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Chilli will save the day

Jagath took out a half-full chilli powder packet from the pocket, undid the rubber band, and sprinkled a generous amount on his omelette. Seeing the bright red powder dotting the blandness of the beige egg instantly made his mouth water.

“Ado, don’t you have gastritis?”, shouted Hilmi, his bar mate, from across the table. Six men—all religiously present for their wife-pardoned weekly bar banter—joined in chorus, cautioning Jagath on the dangers of chilli powder as they soaked their livers in double distilled arrack with 66% alcohol content.

Jagath dismissed them with a wave of his left hand while its right counterpart got busy attempting to cut up the chillied omelette with the fork edge. His tongue prickled alive with the burning red thrill of chilli.

“You know gastritis is a disease of doing it halfway. If you eat chilli, you’ve also got to cool your gut after with some curd. I don’t do halfways… I go all the way…” he picked up a piece of egg-tinged flaming chilli red and shook it in front of Hilmi’s face with an obnoxious smirk.

Hilmi laughed and reached over into Jagath’s pocket asking “Do you actually carry around a chilli packet?”

Jagath swatted Hilmi’s hand with his, leaving an oily chilli splatter on his skin. All the tipsy men around the table laughed like a chorus of Sunday crows.

“You laugh. But, do you know, one of our buggers saved his life and escaped slavery because he had a packet of chilli handy?” asked Jagath from the table.

“What tall story you have there?” laughed Alles.

“Tall? This is a true story, son. Straight from the news. You buggers don’t watch the news, noh? So, listen to your old Jaga now. I’ll tell you what’s happening in this world and how a packet of chilli will save you,” Jagath assured.

Hilmi, Alles, Devro, Lalith, Punchi and Ranjith all turned their heads to listen.

The only thing that Jagath loved more than chilli and arrack was telling a good story. He drank deeply from his arrack and smacked his lips in preparation for the delivery.

“So, one of our young buggers thought he was doing the right thing, flying off to Thailand for a job. But, it was a scam..and he was sold to some Myanmar terrorist group…and got put in a slave camp with some hundred-odd more prisoners where everyone was being forced to scam people online…imagine…they were given nine days to secure a target, otherwise beaten until blue…”

“This is for real?” asked Ranjith.

“Yes machan, yes. News, noh? And you know who they were forced to target? Lonely old men who chat up girls on the internet…” Jagath said, looking pointedly at Punchi (who avoided his eyes and returned to the glass of arrack).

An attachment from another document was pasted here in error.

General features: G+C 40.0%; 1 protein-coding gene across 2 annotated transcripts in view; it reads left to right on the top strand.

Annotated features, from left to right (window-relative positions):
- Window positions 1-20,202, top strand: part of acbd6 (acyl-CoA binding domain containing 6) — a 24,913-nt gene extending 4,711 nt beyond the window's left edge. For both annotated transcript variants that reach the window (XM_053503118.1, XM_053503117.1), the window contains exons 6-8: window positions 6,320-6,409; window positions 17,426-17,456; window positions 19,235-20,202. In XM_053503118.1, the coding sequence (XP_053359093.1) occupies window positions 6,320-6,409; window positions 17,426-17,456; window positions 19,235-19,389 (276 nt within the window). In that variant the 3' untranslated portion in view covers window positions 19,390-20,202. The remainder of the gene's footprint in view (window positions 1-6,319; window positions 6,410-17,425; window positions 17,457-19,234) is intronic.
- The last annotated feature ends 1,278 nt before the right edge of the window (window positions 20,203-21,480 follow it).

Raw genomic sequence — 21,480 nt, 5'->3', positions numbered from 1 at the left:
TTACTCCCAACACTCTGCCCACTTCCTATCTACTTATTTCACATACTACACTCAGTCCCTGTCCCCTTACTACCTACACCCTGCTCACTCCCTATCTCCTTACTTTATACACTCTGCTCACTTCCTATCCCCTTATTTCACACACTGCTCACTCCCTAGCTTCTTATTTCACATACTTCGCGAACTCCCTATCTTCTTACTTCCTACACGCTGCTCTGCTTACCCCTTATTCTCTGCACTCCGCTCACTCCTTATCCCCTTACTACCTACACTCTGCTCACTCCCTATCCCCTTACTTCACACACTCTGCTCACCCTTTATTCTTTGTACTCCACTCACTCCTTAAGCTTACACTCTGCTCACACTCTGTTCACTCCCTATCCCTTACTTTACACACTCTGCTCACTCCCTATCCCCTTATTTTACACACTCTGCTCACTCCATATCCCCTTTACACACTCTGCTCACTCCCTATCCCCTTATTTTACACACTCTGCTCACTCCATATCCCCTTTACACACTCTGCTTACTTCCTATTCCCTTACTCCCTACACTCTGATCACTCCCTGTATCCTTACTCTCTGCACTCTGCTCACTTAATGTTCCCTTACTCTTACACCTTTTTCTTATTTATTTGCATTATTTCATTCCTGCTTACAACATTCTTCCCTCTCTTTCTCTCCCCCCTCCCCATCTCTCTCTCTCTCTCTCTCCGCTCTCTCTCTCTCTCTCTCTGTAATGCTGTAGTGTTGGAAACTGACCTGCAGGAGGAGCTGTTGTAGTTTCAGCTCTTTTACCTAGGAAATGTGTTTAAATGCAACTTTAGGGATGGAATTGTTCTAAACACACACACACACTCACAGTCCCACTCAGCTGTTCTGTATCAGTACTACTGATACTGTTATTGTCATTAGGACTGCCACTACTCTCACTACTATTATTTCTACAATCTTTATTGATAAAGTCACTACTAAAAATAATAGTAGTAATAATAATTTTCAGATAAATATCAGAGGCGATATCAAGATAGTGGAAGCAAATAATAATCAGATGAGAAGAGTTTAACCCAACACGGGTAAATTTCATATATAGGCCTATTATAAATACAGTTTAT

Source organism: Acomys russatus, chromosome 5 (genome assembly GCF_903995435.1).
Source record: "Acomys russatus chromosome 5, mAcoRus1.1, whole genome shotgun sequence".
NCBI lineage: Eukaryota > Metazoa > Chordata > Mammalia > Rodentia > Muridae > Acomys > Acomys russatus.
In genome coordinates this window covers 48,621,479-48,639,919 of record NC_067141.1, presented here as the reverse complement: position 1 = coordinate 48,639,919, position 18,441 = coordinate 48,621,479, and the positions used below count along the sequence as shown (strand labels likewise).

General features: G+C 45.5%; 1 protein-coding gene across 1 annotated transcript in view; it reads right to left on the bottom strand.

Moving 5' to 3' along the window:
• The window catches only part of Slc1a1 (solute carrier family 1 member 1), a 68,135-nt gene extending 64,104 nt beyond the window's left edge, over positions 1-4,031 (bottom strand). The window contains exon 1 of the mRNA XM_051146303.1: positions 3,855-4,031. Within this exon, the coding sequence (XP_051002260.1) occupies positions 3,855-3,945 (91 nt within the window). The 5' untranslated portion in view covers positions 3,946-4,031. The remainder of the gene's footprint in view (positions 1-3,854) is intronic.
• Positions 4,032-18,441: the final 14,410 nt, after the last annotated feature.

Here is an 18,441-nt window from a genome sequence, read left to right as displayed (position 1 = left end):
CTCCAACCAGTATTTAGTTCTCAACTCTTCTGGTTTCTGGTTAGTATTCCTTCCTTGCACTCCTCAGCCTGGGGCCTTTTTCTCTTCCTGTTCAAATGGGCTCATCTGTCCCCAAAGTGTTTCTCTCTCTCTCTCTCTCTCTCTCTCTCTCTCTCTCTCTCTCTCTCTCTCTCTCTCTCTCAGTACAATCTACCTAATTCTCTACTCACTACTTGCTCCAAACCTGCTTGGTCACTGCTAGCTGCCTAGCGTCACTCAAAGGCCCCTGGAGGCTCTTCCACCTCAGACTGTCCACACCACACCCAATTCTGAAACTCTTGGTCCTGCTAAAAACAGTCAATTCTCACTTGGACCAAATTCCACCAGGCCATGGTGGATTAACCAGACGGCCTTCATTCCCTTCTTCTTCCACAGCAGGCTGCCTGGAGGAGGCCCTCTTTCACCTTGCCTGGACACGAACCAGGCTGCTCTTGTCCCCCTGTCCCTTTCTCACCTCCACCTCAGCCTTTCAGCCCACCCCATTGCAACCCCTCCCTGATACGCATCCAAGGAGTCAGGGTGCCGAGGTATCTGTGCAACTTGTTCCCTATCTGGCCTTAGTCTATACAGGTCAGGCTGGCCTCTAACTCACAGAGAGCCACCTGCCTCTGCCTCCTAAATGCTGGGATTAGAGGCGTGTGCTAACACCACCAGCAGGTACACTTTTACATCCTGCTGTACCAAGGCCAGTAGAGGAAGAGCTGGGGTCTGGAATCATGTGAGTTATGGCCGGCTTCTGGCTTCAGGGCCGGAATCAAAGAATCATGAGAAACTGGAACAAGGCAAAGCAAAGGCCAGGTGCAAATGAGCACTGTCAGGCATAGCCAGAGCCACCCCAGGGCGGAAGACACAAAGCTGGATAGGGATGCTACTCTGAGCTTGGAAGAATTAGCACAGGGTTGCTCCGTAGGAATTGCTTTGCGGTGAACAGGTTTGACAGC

“Yeah…,” Jagath continued; “so these buggers had to pretend to be some young girl and lure men in, and then, these scammed old men who bit the bait were passed onto the actual women in the slave camp for the second step…calls with videos…when they would ask for some thousands of dollars for a plane ticket to visit those old men…and you know the rest, noh?”

Six bloodshot eyes around the table stared transfixed at Jagath, who shook his head and devoured another piece of omelette.

“One of these old men that our local bugger had lured into the scam, lost everything to it and took his own life…tsk…damn shame… This was the turning point for our bugger, who thought he couldn't do this anymore, collecting bad karma for the benefit of terrorists, and planned to escape. But, you can’t just escape a terrorist camp, you know?”

Jagath savoured having all eyes and ears hung on him for a few seconds before continuing.

“So, the next time their location was being routinely switched—small groups of prisoners being shuffled around in a van—our bugger tried to bribe the driver…but the driver refused. So, you know what our bugger did? He reached for the packet of chilli powder that his Ma gave him when he left the country—something this poor bugger kept at hand to remind him of home—and threw it in the driver’s eyes. The prisoners got together and beat the driver up, snatched their passports and ran into the jungle. After walking for miles, they met some monk who connected them to the embassy, and this bugger came back home alive to tell the tale.”

Alles shook his head in disbelief, others drank or sighed deeply, finding themselves momentarily sobered from the story.

“And that my friends, is why you always carry a packet of chilli around, eh? It’ll save your life from slavery; whether it’s to terrorists or bland food…” Jagath chuckled at his own joke, but no one else did.

“Son, bring me a curd to appease my gut, will you?” Jagath shouted at a disgruntled waiter.

This fictional story was based on the true accounts of a Sri Lankan man who escaped the Myanmar terrorist-operated cyber crime enslavement camp, in November 2023. Read another story about Jagath from our shadow series.


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